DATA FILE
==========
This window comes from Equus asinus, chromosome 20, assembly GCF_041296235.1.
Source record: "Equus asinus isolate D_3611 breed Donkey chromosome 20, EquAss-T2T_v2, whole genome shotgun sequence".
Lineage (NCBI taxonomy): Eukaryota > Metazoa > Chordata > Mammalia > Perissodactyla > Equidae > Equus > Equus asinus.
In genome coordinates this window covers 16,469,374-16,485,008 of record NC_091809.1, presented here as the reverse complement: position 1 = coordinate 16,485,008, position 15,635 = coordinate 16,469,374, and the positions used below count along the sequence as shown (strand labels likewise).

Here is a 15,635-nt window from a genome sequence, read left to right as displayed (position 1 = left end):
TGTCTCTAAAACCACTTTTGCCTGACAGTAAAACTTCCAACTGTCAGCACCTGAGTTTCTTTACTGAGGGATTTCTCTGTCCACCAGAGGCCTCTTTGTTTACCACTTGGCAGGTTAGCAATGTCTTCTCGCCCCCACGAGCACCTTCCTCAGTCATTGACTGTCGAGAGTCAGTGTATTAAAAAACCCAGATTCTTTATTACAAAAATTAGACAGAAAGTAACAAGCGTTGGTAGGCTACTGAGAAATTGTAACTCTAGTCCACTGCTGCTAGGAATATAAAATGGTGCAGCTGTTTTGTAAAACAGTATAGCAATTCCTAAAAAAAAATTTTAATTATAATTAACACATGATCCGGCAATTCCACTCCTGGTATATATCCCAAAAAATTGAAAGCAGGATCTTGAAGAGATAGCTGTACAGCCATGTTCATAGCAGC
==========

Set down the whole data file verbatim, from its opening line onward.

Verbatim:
This window comes from Equus asinus, chromosome 20, assembly GCF_041296235.1.
Source record: "Equus asinus isolate D_3611 breed Donkey chromosome 20, EquAss-T2T_v2, whole genome shotgun sequence".
Lineage (NCBI taxonomy): Eukaryota > Metazoa > Chordata > Mammalia > Perissodactyla > Equidae > Equus > Equus asinus.
In genome coordinates this window covers 16,469,374-16,485,008 of record NC_091809.1, presented here as the reverse complement: position 1 = coordinate 16,485,008, position 15,635 = coordinate 16,469,374, and the positions used below count along the sequence as shown (strand labels likewise).

Here is a 15,635-nt window from a genome sequence, read left to right as displayed (position 1 = left end):
TGTCTCTAAAACCACTTTTGCCTGACAGTAAAACTTCCAACTGTCAGCACCTGAGTTTCTTTACTGAGGGATTTCTCTGTCCACCAGAGGCCTCTTTGTTTACCACTTGGCAGGTTAGCAATGTCTTCTCGCCCCCACGAGCACCTTCCTCAGTCATTGACTGTCGAGAGTCAGTGTATTAAAAAACCCAGATTCTTTATTACAAAAATTAGACAGAAAGTAACAAGCGTTGGTAGGCTACTGAGAAATTGTAACTCTAGTCCACTGCTGCTAGGAATATAAAATGGTGCAGCTGTTTTGTAAAACAGTATAGCAATTCCTAAAAAAAAATTTTAATTATAATTAACACATGATCCGGCAATTCCACTCCTGGTATATATCCCAAAAAATTGAAAGCAGGATCTTGAAGAGATAGCTGTACAGCCATGTTCATAGCAGC